Audit Commission: An opportunity missed

by Kevin Reed

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05 Apr 2012

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NOW THE DUST has settled on the privatisation of local government audit work, I thought it was worth taking stock of what communities' minster Eric Pickles expects the strategy to achieve, the deals struck, and placing it in context of the audit market.

Pickles wants savings of £50m a year from private auditors undertaking the work in place of the Audit Commission. Whether that occurs is highly contentious. There are the traditional concerns that auditors, wanting to keep hold of work, will be so minded to put the boot into councils if they find problems. The firms of course are at pains to point out that rigour and objectivity is at their core.

What I find most disappointing about this whole affair is that in context of the House of Lords' vocal condemnation of the workings of the audit market, driven by Lord Lawson, the tender process has failed to make any headway in opening up the audit market at all.

The big guys have got bigger.

As FRC chairman Baroness Hogg said during the Lords' audit market enquiry, if the Big Four picked up the Audit Commission work "that will be, at the very least, a big missed opportunity to increase the strength of work done by the non-Big Four firms."

Whether she, or the Lords, would be pleased with how that process went is moot.

Grant Thornton isn't a big Four firm, but pretty big all the same.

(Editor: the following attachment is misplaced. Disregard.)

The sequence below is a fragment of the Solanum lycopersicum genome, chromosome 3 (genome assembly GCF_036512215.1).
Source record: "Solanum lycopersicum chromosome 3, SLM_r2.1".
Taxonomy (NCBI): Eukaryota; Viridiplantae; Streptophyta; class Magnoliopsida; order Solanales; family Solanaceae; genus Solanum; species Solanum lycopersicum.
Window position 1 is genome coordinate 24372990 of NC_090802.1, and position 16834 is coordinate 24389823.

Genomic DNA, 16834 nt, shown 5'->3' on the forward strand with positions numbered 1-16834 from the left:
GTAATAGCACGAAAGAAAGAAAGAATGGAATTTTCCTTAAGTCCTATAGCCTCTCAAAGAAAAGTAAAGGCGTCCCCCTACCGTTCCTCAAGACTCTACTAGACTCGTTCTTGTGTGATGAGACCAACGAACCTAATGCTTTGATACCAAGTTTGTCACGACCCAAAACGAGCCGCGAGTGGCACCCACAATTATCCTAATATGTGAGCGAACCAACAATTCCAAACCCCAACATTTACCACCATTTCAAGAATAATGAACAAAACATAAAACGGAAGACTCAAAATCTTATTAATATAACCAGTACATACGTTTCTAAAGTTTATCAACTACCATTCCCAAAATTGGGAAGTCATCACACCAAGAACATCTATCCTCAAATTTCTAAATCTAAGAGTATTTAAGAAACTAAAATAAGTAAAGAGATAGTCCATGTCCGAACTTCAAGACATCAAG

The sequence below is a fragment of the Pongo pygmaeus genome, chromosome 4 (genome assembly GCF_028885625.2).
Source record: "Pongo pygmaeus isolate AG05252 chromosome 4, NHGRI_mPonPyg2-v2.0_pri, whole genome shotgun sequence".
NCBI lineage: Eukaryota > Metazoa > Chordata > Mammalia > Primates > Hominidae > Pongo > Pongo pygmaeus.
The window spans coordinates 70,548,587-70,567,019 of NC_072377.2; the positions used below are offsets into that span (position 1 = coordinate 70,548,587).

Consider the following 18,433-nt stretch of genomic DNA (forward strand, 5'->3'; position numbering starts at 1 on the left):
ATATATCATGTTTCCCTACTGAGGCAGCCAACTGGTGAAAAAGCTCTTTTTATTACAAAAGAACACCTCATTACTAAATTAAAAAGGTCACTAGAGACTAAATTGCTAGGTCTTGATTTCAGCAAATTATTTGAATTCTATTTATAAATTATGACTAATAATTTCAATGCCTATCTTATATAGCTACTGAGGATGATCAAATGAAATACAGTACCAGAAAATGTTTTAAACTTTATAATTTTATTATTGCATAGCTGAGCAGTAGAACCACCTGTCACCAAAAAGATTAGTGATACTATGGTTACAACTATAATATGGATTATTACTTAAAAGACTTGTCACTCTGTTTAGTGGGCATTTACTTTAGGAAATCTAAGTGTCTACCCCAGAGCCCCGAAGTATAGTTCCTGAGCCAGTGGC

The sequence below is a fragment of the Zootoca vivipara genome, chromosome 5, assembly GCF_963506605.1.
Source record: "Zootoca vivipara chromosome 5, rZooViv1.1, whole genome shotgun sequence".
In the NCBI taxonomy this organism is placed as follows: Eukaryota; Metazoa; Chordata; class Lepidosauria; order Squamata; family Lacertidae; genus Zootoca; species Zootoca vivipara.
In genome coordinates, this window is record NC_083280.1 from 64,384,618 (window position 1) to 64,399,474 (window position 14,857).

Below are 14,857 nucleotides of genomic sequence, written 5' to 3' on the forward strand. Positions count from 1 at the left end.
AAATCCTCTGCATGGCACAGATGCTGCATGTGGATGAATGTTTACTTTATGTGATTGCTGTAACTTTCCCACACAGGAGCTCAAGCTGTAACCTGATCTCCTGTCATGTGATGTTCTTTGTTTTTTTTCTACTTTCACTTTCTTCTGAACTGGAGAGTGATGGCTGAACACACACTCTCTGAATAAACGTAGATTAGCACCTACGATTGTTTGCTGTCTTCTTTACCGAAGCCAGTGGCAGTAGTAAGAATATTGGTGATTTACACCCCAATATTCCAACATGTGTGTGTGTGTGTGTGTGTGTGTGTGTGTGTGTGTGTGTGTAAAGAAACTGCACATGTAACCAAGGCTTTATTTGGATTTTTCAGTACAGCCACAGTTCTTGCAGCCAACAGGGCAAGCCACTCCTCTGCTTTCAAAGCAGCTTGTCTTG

Picking up the biggest slice of the Audit Commission's work (more than £42m annually) doesn't really make any headway into competing for other audit work against the Big Four.

In fact KPMG and E&Y scooped £43m of audits between them in the process.

And smaller firms? Littlejohn picked up £700k of work. DA Partnership, which was launched out of the Commission, picked up a £5m contract. Not enough for it to operate standalone, it has become a subsidiary of Mazars and will trade as Mazars DA.

What would DA have achieved with £50m, or £100m, worth of Audit Commission work?

Maybe at that size it could have looked into expanding into private sector services, perhaps pushing the Big Four regionally. But that's all conjecture.

Was the contract tender process carried out fairly? I've no reason to suspect otherwise.

It just feels like an opportunity missed to have shaken things up a bit. But that's the free market for you - just don't tell Lord Lawson.

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